UCC seeking $50,000 in contributions to mount public response to Arizona’s racial profiling law
Written by Gregg Brekke
May 18, 2010

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The United Church of Christ is launching a fundraising effort to raise $50,000 to mount a public response to Arizona's stringent immigration law, enacted April 23, that makes racial profiling permissible by allowing police to detain those of Hispanic origin suspected of being undocumented immigrants.

Individual and congregational gifts to the UCC's Tell Our Story Fund will support the purchase of a full-page ad in the statewide Arizona Republic newspaper on Saturday, May 29, the day when 500,000 protesters are expected to march in Phoenix.

The UCC also plans similar ads in Spanish language publications and the development of a viral video message that will be used to combat similar measures now being proposed in other state legislatures.

"God's love knows no borders" will be the headline in the church's response ad, which will be placed once the minimum cost of the full-page ad — $22,000 — has been raised from contributors.

"Across the church, we have heard eagerness that the United Church of Christ respond publicly in Arizona with a message that resonates both pastorally and prophetically to this unjust new law," says the Rev. Geoffrey A. Black, UCC general minister and president. "At the same time, we need to prepare a long-term response strategy that prepares us for the multiple legislative battles over immigration that will take place in the coming months and years."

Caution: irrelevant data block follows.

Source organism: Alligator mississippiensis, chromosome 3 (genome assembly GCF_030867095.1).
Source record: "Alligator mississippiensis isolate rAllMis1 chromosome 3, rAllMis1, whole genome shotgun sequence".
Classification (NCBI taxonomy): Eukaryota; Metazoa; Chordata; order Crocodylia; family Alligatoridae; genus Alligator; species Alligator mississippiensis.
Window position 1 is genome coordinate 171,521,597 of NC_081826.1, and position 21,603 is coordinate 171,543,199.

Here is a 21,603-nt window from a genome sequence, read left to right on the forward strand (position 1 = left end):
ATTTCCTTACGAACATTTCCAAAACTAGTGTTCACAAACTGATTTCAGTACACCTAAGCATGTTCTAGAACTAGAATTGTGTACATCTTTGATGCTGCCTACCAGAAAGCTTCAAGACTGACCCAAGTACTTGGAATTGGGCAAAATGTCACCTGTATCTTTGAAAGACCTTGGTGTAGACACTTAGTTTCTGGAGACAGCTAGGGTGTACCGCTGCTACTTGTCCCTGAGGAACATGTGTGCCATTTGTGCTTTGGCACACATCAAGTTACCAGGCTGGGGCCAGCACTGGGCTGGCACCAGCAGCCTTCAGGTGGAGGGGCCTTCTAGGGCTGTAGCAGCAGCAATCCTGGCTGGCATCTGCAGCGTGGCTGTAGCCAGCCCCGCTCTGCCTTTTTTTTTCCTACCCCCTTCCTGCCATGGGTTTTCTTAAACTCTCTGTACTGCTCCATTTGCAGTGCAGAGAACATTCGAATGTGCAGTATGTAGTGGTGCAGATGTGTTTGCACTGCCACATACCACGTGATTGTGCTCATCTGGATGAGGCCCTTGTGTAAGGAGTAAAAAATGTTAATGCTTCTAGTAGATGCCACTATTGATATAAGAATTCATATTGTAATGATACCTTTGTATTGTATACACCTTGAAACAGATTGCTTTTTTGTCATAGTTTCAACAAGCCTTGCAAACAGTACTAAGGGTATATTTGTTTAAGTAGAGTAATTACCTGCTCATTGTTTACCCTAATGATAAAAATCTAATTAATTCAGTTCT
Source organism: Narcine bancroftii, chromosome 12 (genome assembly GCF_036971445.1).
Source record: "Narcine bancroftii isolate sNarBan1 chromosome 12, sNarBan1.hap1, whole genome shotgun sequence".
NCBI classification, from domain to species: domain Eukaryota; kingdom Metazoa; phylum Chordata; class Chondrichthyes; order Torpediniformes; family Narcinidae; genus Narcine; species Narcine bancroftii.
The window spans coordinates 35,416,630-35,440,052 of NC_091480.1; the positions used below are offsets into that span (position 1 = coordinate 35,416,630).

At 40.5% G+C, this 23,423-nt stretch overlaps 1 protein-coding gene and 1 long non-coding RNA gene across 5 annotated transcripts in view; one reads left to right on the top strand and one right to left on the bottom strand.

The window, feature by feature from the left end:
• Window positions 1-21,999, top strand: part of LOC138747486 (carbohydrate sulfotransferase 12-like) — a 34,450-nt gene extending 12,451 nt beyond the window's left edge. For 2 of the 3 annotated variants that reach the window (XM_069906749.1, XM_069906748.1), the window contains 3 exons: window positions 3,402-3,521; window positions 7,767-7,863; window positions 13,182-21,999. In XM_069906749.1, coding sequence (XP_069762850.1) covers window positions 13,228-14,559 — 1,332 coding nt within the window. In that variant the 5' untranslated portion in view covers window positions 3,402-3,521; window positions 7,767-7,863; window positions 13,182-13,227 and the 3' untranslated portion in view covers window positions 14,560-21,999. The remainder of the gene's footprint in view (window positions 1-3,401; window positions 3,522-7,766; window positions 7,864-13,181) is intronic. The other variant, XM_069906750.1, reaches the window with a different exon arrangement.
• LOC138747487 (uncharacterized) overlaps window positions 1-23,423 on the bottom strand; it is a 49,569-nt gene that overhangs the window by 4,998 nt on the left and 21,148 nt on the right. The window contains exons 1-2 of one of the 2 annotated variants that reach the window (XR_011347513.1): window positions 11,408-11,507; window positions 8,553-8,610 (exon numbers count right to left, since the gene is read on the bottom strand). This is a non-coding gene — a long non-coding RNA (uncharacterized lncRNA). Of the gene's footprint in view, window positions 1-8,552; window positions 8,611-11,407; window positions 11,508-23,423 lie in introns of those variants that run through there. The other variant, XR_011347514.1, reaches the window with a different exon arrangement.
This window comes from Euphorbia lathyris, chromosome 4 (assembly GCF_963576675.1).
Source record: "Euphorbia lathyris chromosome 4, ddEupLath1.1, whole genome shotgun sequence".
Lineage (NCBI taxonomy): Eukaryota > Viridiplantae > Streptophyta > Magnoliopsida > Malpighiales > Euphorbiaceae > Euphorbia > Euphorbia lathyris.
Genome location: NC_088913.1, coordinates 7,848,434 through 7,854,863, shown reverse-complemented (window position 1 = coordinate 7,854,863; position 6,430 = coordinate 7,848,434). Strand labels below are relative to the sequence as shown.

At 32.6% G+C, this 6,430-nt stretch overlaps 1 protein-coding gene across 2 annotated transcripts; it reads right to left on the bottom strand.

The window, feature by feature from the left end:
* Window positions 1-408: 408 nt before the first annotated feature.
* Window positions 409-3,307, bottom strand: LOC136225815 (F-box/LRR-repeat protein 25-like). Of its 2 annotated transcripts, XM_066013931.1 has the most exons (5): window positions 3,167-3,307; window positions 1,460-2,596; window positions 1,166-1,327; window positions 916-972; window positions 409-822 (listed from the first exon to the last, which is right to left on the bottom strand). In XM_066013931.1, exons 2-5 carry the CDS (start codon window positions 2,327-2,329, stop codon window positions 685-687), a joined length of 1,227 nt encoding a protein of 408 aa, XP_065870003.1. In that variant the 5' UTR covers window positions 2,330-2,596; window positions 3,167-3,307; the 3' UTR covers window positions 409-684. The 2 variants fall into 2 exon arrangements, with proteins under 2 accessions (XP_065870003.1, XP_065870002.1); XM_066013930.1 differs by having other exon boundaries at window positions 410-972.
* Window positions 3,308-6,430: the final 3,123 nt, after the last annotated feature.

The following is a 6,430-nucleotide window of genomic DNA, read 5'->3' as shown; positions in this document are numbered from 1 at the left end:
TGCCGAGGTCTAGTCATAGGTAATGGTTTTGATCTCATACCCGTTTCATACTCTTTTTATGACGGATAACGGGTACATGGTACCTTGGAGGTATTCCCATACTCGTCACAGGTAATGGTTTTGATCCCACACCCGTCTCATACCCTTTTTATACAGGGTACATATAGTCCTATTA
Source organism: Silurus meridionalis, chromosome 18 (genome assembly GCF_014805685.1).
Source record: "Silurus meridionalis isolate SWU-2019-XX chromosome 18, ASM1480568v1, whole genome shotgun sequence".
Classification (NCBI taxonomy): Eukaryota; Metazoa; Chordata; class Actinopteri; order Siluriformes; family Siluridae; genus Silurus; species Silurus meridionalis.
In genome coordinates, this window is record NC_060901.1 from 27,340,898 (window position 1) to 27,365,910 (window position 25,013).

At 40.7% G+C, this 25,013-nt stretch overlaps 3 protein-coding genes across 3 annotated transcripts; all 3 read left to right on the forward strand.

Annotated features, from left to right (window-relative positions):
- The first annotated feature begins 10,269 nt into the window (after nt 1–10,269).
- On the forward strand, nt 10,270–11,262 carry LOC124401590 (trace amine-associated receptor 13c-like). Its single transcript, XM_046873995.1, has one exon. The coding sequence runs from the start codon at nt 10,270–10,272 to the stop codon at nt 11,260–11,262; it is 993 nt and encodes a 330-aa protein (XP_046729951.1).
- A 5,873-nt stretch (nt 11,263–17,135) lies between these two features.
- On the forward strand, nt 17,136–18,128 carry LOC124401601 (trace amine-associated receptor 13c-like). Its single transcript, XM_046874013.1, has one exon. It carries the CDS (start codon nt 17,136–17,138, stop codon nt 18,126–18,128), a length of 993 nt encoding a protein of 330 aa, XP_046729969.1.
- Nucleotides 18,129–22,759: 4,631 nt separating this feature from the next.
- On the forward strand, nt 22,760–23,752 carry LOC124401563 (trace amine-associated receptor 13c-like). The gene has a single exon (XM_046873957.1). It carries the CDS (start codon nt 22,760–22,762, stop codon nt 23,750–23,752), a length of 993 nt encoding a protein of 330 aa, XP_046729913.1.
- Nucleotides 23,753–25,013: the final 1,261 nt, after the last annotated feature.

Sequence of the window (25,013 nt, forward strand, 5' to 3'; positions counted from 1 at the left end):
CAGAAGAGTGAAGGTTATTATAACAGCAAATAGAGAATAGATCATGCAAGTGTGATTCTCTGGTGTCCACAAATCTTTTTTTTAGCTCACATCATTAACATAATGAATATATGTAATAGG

Black says a groundswell of financial support will be needed in order to raise a minimum of $50,000 in order to fund a visible, long-term campaign.

The UCC General Synod has called for comprehensive immigration reform, Black points out, "but this legislation needs to come at the federal level and not be a piecemeal response from various states that would permit legalized racial profiling."

The UCC's Tell Our Story Fund was first launched in 2008 when the UCC raised more than $220,000 to purchase ads in The New York Times and USA Today to respond to inaccurate information about the denomination and its largest congregation, Trinity UCC in Chicago, in wake of heightened attention to the relationship between then-candidate Barack Obama and the Rev. Jeremiah A. Wright Jr., a UCC pastor.

The response in Arizona is part of the Stillspeaking Ministry's effort to begin lifting the UCC's "God is still speaking," message in places and at times when issues of injustice necessitate a bold church response, said the Rev. Felix Carrion, Stillspeaking Ministry coordinator.

Through the support of individual contributors, the UCC purchased similar ads in national lesbian and gay publications in response to California's Proposition 8 and other anti-gay measures that passed in Florida, Arizona and Arkansas in late 2008. He hopes the church will do the same in Arizona, if fundraising is successful.

"When racism raises its ugly head and our nation's core justice values are at stake, fear cannot be an excuse to remain silent," says the Rev. M. Linda Jaramillo, executive minister for the UCC's Justice and Witness Ministries, as quoted in the UCC's proposed Arizona advertisement. 

 Download a PDF version of the ad 
 Download a PDF version of the ad (Spanish version) 

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